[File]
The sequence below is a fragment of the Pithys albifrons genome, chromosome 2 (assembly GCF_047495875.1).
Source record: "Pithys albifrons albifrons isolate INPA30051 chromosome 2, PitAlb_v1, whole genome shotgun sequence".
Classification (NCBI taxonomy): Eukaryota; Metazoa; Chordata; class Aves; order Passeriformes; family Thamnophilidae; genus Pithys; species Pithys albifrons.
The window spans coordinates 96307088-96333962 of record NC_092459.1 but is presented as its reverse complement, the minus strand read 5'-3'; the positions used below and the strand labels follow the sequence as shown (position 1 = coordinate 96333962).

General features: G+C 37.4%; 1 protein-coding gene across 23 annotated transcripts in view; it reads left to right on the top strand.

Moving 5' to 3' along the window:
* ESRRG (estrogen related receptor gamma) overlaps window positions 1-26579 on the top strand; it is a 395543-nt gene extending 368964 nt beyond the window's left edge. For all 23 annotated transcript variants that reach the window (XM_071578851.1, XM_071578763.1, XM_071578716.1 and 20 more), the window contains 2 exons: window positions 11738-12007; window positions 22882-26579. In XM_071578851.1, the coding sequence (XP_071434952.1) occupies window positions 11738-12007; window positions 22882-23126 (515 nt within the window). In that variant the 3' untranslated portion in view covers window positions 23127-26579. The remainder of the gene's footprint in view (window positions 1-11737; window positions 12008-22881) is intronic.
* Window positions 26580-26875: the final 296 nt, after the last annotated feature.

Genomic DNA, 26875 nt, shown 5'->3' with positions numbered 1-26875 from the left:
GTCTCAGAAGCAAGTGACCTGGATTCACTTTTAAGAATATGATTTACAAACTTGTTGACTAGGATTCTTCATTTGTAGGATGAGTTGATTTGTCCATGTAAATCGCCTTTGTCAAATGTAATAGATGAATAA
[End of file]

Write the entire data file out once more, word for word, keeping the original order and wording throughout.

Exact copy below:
The sequence below is a fragment of the Pithys albifrons genome, chromosome 2 (assembly GCF_047495875.1).
Source record: "Pithys albifrons albifrons isolate INPA30051 chromosome 2, PitAlb_v1, whole genome shotgun sequence".
Classification (NCBI taxonomy): Eukaryota; Metazoa; Chordata; class Aves; order Passeriformes; family Thamnophilidae; genus Pithys; species Pithys albifrons.
The window spans coordinates 96307088-96333962 of record NC_092459.1 but is presented as its reverse complement, the minus strand read 5'-3'; the positions used below and the strand labels follow the sequence as shown (position 1 = coordinate 96333962).

General features: G+C 37.4%; 1 protein-coding gene across 23 annotated transcripts in view; it reads left to right on the top strand.

Moving 5' to 3' along the window:
* ESRRG (estrogen related receptor gamma) overlaps window positions 1-26579 on the top strand; it is a 395543-nt gene extending 368964 nt beyond the window's left edge. For all 23 annotated transcript variants that reach the window (XM_071578851.1, XM_071578763.1, XM_071578716.1 and 20 more), the window contains 2 exons: window positions 11738-12007; window positions 22882-26579. In XM_071578851.1, the coding sequence (XP_071434952.1) occupies window positions 11738-12007; window positions 22882-23126 (515 nt within the window). In that variant the 3' untranslated portion in view covers window positions 23127-26579. The remainder of the gene's footprint in view (window positions 1-11737; window positions 12008-22881) is intronic.
* Window positions 26580-26875: the final 296 nt, after the last annotated feature.

Genomic DNA, 26875 nt, shown 5'->3' with positions numbered 1-26875 from the left:
GTCTCAGAAGCAAGTGACCTGGATTCACTTTTAAGAATATGATTTACAAACTTGTTGACTAGGATTCTTCATTTGTAGGATGAGTTGATTTGTCCATGTAAATCGCCTTTGTCAAATGTAATAGATGAATAA